14) The Fut - Have You Heard the Word
Now this is a different story. Also a staple of numerous bootlegs, I can play this one over and over and not get tired of it. That, plus Maurice Gibb's Lennon is spot-on.
15) Session Jam (parts 1 & 2)
Now here's one that fooled me as a kid. I bought Yellow Dog's GET BACK, and this was included as a bonus track. And you've got to admit, it fits in well with the Get Back sessions, but now that 90+ hours are available (and I've listened to it all), it seems this wasn't anywhere to be found. Oh well, I doubt this was a deliberate hoax, except maybe on the part of Yellow Dog.
16-17) Klaatu
There was a time when the world swore that Klaatu were the reformed Beatles. "Subway" is a pretty good Macca, if that's what they were going for, but the rest of their album is so progressive, it becomes quickly obvious that Klaatu is their own band (with a cool name).
18-19) The Rutles
And sometimes the parodies fool people. Track 19 was included on the famous "Indian Rope Trick" boot, and I included 18 because it's the rare single version not available anywhere that I've seen. Love them Rutles!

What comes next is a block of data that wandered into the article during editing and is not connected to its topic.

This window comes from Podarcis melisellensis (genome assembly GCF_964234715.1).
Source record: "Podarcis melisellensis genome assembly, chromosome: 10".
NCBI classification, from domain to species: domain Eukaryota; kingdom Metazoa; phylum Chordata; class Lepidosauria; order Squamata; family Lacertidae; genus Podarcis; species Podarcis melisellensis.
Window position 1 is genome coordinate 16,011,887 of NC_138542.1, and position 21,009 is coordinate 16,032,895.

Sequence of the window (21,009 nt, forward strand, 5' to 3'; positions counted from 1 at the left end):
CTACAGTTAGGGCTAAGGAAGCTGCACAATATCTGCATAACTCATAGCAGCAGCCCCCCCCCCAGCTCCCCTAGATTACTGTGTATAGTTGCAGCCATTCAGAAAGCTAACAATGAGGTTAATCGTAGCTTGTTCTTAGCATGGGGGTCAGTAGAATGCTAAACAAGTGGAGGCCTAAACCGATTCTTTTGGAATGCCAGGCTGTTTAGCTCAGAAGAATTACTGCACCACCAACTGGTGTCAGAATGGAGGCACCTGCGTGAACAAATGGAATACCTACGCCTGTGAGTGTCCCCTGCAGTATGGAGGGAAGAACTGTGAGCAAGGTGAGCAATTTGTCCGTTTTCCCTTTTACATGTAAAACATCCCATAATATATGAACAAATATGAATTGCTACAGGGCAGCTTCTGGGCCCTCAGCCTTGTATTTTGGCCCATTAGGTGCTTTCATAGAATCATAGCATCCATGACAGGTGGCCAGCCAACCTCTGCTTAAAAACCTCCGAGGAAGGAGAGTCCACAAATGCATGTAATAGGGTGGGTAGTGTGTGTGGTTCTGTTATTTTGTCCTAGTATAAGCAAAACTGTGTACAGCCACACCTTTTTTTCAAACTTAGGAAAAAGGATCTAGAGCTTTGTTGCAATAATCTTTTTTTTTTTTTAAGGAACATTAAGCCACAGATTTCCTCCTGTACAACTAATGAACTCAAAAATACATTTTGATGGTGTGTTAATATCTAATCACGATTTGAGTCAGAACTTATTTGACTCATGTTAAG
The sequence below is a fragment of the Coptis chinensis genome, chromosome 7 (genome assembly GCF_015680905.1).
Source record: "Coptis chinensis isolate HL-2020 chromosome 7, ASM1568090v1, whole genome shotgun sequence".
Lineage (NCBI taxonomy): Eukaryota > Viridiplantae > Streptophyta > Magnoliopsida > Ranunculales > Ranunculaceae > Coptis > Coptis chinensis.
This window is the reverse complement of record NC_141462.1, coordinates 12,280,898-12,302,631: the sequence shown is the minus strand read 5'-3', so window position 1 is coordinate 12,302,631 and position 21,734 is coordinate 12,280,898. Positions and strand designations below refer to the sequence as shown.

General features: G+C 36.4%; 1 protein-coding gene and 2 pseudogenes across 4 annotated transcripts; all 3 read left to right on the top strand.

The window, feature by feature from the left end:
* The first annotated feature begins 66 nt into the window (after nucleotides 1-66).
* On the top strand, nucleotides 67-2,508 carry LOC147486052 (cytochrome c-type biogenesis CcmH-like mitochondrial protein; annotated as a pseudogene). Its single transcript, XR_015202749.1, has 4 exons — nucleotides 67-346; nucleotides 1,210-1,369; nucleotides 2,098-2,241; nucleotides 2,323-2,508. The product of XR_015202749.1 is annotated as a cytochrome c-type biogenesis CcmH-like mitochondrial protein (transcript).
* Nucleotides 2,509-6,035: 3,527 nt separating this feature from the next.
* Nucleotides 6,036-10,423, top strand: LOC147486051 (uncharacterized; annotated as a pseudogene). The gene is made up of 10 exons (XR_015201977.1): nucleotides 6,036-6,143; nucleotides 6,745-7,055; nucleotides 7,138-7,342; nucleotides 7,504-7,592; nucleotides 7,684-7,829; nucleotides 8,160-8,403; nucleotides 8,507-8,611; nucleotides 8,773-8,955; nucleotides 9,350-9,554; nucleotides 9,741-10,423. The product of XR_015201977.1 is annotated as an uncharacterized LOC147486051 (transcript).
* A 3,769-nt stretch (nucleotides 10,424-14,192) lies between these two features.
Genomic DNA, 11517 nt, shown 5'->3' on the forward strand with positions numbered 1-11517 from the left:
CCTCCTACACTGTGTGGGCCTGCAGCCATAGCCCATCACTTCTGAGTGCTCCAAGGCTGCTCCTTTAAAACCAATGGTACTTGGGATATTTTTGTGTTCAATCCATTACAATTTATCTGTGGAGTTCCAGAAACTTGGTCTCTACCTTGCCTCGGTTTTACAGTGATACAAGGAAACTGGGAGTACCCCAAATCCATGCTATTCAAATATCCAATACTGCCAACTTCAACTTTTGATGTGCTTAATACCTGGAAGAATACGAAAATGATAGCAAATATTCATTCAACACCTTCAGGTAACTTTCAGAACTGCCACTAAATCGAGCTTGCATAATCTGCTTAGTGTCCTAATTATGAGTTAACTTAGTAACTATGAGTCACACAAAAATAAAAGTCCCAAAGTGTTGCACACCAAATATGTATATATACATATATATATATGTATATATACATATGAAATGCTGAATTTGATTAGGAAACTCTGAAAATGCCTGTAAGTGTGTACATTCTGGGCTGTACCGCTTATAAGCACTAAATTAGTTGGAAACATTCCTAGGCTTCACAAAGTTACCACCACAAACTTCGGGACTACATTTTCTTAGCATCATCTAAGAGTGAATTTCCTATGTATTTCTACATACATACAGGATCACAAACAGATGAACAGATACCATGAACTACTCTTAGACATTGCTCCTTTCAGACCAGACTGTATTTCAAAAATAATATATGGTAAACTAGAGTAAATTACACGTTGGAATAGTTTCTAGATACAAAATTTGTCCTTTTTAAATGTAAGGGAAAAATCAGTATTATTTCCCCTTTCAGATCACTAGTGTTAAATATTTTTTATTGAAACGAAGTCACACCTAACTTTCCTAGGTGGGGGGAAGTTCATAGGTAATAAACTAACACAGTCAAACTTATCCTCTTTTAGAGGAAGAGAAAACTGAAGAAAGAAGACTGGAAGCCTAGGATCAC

20) bonus track
I'm not telling!
Enough rambling, get after it!


Anonymous said...

Just found this site and I enjoy it very much. I really love some of the stuff I found here.
Pity you don't share the files in lossless quality though.

About the Not The Beatles - Peace Of Mind track. The (sort of) final word is that this track originates from an acetate by an English band called 'The End' that was produced by Rolling Stone Bill Wyman. They used the Apple Records facility to press the acetate and that's why the acetate has Apple labels. I have to admit that this track fooled me for years as being a lost Beatle-track. The vocals sound a bit Beatle-like and at the end a vocal reminiscent of Yoko's creeps up. Anyway: end of story, it's not a Beatles song. Thanks for this collection. Vince

Sampoerna Quatrain said...

Thanks for the info on "The End" and "Peace of Mind"! It's nice to know that information is still coming out....plus, I'm really happy to hear that my Mega-Upload links are still alive!

Steve said...

One problem, though.... "Session Jam" is the Beatles. Well, sans Lennon.

It was recorded in 1970, during the sessions to complete 'I Me Mine.' Not only are their voices heard in various places (George clearly tells someone "That would be grand") but their playing is unmistakable.

Sampoerna Quatrain said...

Sorry for my slowness to reply--I've been reading pages of forum posts, and you make an interesting point about "Session Jam." I always discounted it because Sulpy did, but one source I read said that, in talking to a Yellow Dog employee directly, they were able to cite exactly which reel of tape that the Jam came from, and that it had an overdubbed "Let It Be" on the same reel, which was also undergoing overdubs during the same time period as "I Me Mine." Interesting stuff, and thanks for your comment!